As managers, workers clash on WFH, companies resort to surveillance tools

A latest Microsoft survey showed disagreement between workers and bosses on the issue of working from home. 87 per cent of bosses say that the workers worked less efficiently from home compared to the office, and 80 per cent of workers said otherwise, as reported by BBC.

Satya Nadella, Microsoft CEO, and Ryan Roslansky, the LinkedIn boss, said that the working pattern is shifting perhaps in the most significant way in history. Nadella told BBC that the tension between the workers and the managers needs to be resolved.

Currently, most IT firms suffer high attrition rates and are working hard to recruit and retain staff. Microsoft has allowed its employees to work from home up to 50 percent of the time.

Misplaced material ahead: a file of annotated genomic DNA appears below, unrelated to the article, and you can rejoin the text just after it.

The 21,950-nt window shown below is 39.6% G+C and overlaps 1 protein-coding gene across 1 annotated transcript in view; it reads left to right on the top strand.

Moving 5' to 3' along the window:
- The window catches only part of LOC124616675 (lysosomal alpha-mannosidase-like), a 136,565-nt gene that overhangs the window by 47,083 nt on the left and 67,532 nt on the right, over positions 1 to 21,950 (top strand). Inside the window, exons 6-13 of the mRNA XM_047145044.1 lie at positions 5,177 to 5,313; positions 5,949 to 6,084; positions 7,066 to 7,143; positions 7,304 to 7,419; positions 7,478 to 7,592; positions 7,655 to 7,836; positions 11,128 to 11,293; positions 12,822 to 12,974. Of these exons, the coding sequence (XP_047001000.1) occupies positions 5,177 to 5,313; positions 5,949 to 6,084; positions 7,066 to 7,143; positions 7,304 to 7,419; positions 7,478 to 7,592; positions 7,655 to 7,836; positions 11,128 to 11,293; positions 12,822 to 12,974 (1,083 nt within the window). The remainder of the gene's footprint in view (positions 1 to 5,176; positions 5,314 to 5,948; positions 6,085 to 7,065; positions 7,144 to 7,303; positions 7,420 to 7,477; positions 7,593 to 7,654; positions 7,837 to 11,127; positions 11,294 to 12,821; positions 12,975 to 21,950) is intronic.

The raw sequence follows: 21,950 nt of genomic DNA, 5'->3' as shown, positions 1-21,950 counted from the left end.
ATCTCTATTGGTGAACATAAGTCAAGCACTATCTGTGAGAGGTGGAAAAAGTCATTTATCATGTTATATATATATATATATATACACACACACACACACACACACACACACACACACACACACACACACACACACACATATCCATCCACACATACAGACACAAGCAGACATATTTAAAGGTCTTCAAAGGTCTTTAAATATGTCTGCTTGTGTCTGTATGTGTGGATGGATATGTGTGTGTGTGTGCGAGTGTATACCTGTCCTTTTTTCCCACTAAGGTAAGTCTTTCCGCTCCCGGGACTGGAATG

Several Indian companies, including Tata Consultancy Services (TCS), have asked the workers to return to offices. Tesla boss Elon Musk has demanded 40 hours a week in the office. He wrote an email to the employees saying, “If you don’t show up, we will assume you have resigned.”

A New York Times (NYT) report in August showed that several companies in the US are “watching” their employees working from home. Eight of the ten largest private US companies reportedly track the productivity metrics of individual workers. A large part of tracking is done in real-time.

Trackers, scores, and “idle” buttons are being used widely to track the performance of the employees. The pauses may lead to penalties in several cases.

The companies that resort to digital surveillance include big names like Amazon, UPS Drivers, and UnitedHealth.

According to the managers, tracking allows the companies to reward industrious employees and root out the ones with lax behavior.

Several companies also use screenshots and pictures through webcams to track the employees working remotely.

Several workers, according to NYT, have opposed the practice. At the same time, some have said that their productivity has increased since the start of surveillance.

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